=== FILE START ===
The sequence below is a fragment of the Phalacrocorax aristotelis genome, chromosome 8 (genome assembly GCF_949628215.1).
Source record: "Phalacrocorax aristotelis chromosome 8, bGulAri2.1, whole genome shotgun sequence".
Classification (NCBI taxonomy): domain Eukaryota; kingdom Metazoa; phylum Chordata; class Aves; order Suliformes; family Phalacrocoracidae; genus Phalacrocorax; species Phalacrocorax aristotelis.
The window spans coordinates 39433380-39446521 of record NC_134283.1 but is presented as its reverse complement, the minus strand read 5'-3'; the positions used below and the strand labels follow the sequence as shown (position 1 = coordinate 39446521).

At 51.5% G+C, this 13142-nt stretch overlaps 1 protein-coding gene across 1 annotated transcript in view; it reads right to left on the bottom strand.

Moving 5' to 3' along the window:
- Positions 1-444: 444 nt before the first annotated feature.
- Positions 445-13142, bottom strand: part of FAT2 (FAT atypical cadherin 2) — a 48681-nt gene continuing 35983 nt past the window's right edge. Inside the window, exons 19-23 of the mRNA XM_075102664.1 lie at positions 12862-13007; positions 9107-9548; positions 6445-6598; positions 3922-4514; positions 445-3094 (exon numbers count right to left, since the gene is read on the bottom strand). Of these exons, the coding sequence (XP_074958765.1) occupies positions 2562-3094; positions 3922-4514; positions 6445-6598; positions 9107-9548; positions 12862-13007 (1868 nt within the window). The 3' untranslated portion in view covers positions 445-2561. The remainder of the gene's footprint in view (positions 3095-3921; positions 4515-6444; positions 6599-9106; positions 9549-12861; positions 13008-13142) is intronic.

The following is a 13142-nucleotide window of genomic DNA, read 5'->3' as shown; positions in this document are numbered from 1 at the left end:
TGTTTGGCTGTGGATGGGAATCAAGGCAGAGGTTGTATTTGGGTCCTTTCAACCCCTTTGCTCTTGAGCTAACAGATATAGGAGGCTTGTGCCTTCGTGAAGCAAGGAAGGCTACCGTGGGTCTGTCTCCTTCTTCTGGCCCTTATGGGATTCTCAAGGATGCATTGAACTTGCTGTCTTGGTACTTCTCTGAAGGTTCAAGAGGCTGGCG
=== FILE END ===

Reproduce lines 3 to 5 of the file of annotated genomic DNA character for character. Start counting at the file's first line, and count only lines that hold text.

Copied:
Classification (NCBI taxonomy): domain Eukaryota; kingdom Metazoa; phylum Chordata; class Aves; order Suliformes; family Phalacrocoracidae; genus Phalacrocorax; species Phalacrocorax aristotelis.
The window spans coordinates 39433380-39446521 of record NC_134283.1 but is presented as its reverse complement, the minus strand read 5'-3'; the positions used below and the strand labels follow the sequence as shown (position 1 = coordinate 39446521).

At 51.5% G+C, this 13142-nt stretch overlaps 1 protein-coding gene across 1 annotated transcript in view; it reads right to left on the bottom strand.